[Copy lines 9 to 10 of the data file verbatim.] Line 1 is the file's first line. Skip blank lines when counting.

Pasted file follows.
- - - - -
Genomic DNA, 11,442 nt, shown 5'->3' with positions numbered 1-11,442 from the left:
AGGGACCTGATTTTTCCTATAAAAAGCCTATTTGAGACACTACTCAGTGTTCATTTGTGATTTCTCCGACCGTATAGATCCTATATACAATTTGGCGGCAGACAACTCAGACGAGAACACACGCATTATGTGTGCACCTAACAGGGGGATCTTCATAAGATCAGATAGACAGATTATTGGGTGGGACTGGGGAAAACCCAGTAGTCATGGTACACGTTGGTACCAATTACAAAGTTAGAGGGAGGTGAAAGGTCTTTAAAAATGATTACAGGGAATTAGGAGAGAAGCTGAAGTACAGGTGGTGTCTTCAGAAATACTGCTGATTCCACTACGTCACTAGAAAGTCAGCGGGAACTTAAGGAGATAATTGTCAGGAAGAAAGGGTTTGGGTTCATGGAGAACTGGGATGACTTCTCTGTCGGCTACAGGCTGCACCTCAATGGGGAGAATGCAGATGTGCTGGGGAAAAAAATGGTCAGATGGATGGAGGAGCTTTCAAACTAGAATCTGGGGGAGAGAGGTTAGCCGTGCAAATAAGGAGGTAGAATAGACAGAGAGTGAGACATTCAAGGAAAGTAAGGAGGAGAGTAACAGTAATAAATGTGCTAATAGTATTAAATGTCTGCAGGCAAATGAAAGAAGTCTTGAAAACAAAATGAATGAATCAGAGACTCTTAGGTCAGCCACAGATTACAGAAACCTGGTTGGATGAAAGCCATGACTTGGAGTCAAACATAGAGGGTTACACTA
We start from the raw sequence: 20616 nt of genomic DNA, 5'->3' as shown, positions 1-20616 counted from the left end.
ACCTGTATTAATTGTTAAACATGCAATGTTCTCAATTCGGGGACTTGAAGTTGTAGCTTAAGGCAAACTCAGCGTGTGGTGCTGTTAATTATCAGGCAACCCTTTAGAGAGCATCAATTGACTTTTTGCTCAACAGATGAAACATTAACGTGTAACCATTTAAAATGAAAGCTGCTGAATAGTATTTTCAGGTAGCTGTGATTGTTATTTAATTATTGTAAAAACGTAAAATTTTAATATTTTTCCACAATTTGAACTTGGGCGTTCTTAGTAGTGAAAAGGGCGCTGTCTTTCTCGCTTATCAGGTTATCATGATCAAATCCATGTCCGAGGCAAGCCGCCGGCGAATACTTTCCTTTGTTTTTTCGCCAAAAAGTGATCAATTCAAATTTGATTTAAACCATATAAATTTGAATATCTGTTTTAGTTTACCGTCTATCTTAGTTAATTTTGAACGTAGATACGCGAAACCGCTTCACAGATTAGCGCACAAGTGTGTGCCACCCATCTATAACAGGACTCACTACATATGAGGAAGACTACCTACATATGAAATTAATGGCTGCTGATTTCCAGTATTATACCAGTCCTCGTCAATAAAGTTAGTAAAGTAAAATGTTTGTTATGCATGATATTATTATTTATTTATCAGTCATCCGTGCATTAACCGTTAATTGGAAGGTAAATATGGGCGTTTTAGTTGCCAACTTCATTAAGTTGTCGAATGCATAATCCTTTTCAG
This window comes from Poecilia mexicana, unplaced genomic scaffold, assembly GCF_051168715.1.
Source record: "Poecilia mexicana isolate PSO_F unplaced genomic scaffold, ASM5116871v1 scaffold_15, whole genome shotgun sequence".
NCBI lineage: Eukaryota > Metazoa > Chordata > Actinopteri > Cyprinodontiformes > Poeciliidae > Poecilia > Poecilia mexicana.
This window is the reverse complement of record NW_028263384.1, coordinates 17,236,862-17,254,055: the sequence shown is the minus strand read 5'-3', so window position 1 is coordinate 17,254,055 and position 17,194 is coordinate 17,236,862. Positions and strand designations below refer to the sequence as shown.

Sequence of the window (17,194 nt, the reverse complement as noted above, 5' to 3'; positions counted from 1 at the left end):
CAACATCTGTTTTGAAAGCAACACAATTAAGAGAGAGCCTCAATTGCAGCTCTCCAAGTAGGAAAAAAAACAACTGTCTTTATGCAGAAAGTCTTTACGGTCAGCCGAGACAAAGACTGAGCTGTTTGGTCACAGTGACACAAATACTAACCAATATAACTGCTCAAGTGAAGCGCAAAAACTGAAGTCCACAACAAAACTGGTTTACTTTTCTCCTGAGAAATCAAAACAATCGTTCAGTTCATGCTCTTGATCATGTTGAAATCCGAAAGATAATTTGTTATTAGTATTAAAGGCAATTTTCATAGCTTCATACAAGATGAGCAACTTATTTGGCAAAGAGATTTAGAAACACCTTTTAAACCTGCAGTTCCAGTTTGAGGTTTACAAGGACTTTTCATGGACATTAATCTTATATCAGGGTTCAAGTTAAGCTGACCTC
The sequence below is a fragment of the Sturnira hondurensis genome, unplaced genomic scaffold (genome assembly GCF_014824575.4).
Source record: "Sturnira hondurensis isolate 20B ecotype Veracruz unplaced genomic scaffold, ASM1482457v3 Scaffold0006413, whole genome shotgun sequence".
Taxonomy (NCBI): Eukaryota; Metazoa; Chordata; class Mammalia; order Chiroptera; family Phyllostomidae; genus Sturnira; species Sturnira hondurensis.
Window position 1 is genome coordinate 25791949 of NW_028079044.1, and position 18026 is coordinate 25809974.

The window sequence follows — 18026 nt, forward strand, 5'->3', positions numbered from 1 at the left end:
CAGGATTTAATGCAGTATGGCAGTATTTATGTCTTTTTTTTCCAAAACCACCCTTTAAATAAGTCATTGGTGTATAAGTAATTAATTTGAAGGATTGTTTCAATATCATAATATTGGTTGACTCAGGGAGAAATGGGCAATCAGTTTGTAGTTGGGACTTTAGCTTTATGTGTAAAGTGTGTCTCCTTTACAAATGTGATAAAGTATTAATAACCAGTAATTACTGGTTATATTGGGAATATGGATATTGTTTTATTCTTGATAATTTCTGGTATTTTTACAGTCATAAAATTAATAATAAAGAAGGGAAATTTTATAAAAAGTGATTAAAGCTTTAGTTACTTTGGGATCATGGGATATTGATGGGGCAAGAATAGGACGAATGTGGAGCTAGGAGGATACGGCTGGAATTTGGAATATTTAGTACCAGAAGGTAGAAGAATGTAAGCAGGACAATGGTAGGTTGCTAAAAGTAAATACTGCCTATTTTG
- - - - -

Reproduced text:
Sequence of the window (17,194 nt, the reverse complement as noted above, 5' to 3'; positions counted from 1 at the left end):
CAACATCTGTTTTGAAAGCAACACAATTAAGAGAGAGCCTCAATTGCAGCTCTCCAAGTAGGAAAAAAAACAACTGTCTTTATGCAGAAAGTCTTTACGGTCAGCCGAGACAAAGACTGAGCTGTTTGGTCACAGTGACACAAATACTAACCAATATAACTGCTCAAGTGAAGCGCAAAAACTGAAGTCCACAACAAAACTGGTTTACTTTTCTCCTGAGAAATCAAAACAATCGTTCAGTTCATGCTCTTGATCATGTTGAAATCCGAAAGATAATTTGTTATTAGTATTAAAGGCAATTTTCATAGCTTCATACAAGATGAGCAACTTATTTGGCAAAGAGATTTAGAAACACCTTTTAAACCTGCAGTTCCAGTTTGAGGTTTACAAGGACTTTTCATGGACATTAATCTTATATCAGGGTTCAAGTTAAGCTGACCTC